Boosting innovations is key for Wisconsin’s economic future

Boosting innovations is key for Wisconsin’s economic future

By Polo Rocha,

Wisconsin_welcome_sign_webThe statistics can get pretty grim as Wisconsin looks to its economic future, but advances in innovation and the startup culture could help Wisconsin cope with demographic challenges, experts at a panel say.

The panel, which spoke at the Madison Club yesterday, evaluated ways Wisconsin can attract and retain skilled workers, an issue employers across the state say they’re struggling with.

And a key solution is investing in education to train the entrepreneurs whose companies could be key job creators in both urban and rural areas going forward, said Aaron Olver, the managing director of Madison’s University Research Park and former state Commerce secretary.

Look, for example, at the growth stemming from JAMF Software after UW-Eau Claire alum Zach Halmstad set up his company in the area.

“We can’t predict which home town entrepreneurs might go back to,” Olver said. “But we know if we give them a good education and good training, a great youth growing up on Wisconsin’s lakes and rivers and hunting in the woods, they’re going to want to stay here. They’re going to want to do great things all over the state.”

The state is concentrating on solutions such as encouraging partnerships between educators and companies and boosting youth apprenticeship programs.

Ray Allen, the Department of Workforce Development secretary, said that’s become a bigger part of DWD’s focus — developing talent rather than being a “benefit agency” overseeing unemployment programs.

Borrowing a line from UW System President Cross, Allen said many of the jobs that employers will hire for in 2030 don’t exist today. And already, he said, the state has 90,000 open jobs listed on the DWD website.

“We’ve got jobs, so we just have to get those kids skilled up to have the jobs,” Allen said. “I think we’re on the right track on that.”

The state, through the Wisconsin Economic Development Corp., is also developing a marketing campaign encouraging people to come — and stay — in Wisconsin.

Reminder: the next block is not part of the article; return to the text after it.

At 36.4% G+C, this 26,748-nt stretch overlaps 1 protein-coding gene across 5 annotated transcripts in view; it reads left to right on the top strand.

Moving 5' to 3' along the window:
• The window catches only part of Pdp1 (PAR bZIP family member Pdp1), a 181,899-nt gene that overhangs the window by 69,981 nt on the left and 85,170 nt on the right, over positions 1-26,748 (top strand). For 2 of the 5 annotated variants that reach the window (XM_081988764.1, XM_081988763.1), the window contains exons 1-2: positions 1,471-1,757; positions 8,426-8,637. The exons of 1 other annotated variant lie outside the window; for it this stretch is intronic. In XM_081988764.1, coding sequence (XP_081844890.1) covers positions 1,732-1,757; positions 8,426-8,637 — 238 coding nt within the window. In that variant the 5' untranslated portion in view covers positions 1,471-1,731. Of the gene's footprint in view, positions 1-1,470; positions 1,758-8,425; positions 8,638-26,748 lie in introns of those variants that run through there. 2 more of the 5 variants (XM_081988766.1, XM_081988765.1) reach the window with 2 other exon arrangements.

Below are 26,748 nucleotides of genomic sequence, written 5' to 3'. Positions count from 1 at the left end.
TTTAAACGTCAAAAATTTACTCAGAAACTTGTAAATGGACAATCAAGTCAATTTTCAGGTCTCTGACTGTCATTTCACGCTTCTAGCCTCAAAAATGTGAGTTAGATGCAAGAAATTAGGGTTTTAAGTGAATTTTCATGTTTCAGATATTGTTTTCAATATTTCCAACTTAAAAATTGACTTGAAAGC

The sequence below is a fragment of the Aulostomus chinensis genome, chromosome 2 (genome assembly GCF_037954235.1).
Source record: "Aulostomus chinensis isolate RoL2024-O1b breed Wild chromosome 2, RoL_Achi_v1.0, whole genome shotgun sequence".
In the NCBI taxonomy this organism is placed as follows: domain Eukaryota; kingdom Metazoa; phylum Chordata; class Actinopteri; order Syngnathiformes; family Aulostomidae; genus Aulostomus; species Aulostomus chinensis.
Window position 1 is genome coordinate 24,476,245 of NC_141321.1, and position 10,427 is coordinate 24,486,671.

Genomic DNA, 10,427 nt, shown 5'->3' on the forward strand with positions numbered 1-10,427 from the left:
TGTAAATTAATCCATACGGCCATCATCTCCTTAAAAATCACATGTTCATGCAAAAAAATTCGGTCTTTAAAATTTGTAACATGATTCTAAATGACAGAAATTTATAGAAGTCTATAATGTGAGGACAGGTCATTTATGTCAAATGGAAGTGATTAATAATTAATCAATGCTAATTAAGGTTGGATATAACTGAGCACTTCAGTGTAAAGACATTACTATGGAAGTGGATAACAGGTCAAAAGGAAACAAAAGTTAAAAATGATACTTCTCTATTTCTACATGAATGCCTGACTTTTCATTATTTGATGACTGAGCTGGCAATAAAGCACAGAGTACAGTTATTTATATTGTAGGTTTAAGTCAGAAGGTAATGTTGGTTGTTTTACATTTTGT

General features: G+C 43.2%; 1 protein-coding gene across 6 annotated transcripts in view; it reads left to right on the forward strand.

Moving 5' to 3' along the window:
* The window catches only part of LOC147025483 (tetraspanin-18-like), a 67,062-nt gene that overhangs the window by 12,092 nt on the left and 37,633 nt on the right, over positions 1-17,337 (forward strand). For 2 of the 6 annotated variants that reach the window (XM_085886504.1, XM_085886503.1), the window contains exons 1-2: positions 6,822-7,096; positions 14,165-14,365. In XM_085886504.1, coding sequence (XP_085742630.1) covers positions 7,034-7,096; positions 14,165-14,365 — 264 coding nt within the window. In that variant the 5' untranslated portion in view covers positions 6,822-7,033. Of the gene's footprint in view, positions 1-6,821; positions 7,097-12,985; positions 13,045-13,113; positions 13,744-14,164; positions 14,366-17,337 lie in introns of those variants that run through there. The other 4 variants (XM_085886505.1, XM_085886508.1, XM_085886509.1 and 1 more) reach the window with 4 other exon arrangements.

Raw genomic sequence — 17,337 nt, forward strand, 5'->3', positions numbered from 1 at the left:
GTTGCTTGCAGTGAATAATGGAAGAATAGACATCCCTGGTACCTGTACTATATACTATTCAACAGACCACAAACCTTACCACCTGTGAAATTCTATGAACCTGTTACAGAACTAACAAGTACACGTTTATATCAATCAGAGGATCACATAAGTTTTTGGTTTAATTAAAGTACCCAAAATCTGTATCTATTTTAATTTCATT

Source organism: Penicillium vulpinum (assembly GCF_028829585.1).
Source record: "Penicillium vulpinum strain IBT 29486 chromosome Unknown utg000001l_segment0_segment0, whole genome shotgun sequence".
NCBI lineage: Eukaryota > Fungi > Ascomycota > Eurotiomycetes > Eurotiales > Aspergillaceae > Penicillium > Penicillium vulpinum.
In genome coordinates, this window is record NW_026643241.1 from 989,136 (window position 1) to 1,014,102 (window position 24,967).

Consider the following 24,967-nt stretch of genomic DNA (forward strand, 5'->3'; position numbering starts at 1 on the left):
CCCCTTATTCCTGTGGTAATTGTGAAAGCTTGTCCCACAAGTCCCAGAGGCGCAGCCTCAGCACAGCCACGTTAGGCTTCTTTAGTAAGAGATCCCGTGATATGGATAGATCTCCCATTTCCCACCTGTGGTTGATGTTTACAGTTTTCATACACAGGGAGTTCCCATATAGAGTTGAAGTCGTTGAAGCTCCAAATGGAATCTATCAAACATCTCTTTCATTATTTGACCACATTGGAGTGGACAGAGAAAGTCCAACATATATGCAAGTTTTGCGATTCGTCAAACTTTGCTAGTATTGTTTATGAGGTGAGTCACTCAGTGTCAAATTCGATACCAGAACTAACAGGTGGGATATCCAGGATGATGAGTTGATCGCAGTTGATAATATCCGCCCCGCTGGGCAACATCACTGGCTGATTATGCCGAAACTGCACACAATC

That’s partly because most people think Wisconsin’s jobs are in agriculture, not technology fields, according to a national survey that Wisconsin Manufacturers & Commerce unveiled in December.

A marketing campaign would help, said Competitive Wisconsin consultant Jim Wood, but the state needs broader systemic change and a deeper look at its economic development strategies. Ultimately, the longtime public relations expert said, the state’s marketing won’t work unless it’s “able to deliver” on its promises of opportunity.

Most counties in the state are getting grayer, increasing the demands on taxpayer dollars and reducing the potential property tax base in the future, Wood said.

And the state, he said, has seen flat growth in its workforce in recent years — just as DWD had projected in a 2009 report.

“We need to stop talking in bumper stickers and start focusing on solving problems,” he said.

One issue for retaining and attracting an educated workforce, whether it’s through startups or at legacy manufacturers, centers on developing the communities where millennials want to work.

Maggie Brickerman, who works with college entrepreneurs through gener8tor’s gBETA program, said communities with fun cultures, good schools and outdoor activities are “huge magnets” for millennials.

And some areas, such as Beloit and Eau Claire, are leading the way in that department, she said. That’s mixing with efforts to develop entrepreneurs across the state and the launch of the Badger Fund of Funds that will invest in their startups, she said.

“I’m incredibly optimistic about the potential of Wisconsin to be a home to these high-growth companies,” she said.

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